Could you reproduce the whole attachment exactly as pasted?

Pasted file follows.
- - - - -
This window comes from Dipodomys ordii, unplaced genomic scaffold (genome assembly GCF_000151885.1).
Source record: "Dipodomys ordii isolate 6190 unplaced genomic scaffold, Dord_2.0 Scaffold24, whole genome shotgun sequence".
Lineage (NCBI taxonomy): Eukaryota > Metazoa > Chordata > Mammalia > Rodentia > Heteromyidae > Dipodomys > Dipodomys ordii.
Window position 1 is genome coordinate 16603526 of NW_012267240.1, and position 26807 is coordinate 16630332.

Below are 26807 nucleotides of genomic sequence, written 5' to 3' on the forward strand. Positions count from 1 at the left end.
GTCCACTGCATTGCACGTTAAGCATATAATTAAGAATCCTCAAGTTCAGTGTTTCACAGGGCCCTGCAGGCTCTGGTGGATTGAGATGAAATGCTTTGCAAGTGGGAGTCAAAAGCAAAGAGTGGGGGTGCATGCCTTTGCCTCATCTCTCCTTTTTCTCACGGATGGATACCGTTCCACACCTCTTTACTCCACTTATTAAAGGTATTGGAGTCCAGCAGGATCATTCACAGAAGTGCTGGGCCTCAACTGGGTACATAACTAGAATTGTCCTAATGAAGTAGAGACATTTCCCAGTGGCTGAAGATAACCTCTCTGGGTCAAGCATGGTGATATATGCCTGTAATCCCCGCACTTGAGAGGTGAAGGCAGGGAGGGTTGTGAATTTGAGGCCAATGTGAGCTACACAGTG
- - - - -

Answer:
This window comes from Dipodomys ordii, unplaced genomic scaffold (genome assembly GCF_000151885.1).
Source record: "Dipodomys ordii isolate 6190 unplaced genomic scaffold, Dord_2.0 Scaffold24, whole genome shotgun sequence".
Lineage (NCBI taxonomy): Eukaryota > Metazoa > Chordata > Mammalia > Rodentia > Heteromyidae > Dipodomys > Dipodomys ordii.
Window position 1 is genome coordinate 16603526 of NW_012267240.1, and position 26807 is coordinate 16630332.

Below are 26807 nucleotides of genomic sequence, written 5' to 3' on the forward strand. Positions count from 1 at the left end.
GTCCACTGCATTGCACGTTAAGCATATAATTAAGAATCCTCAAGTTCAGTGTTTCACAGGGCCCTGCAGGCTCTGGTGGATTGAGATGAAATGCTTTGCAAGTGGGAGTCAAAAGCAAAGAGTGGGGGTGCATGCCTTTGCCTCATCTCTCCTTTTTCTCACGGATGGATACCGTTCCACACCTCTTTACTCCACTTATTAAAGGTATTGGAGTCCAGCAGGATCATTCACAGAAGTGCTGGGCCTCAACTGGGTACATAACTAGAATTGTCCTAATGAAGTAGAGACATTTCCCAGTGGCTGAAGATAACCTCTCTGGGTCAAGCATGGTGATATATGCCTGTAATCCCCGCACTTGAGAGGTGAAGGCAGGGAGGGTTGTGAATTTGAGGCCAATGTGAGCTACACAGTG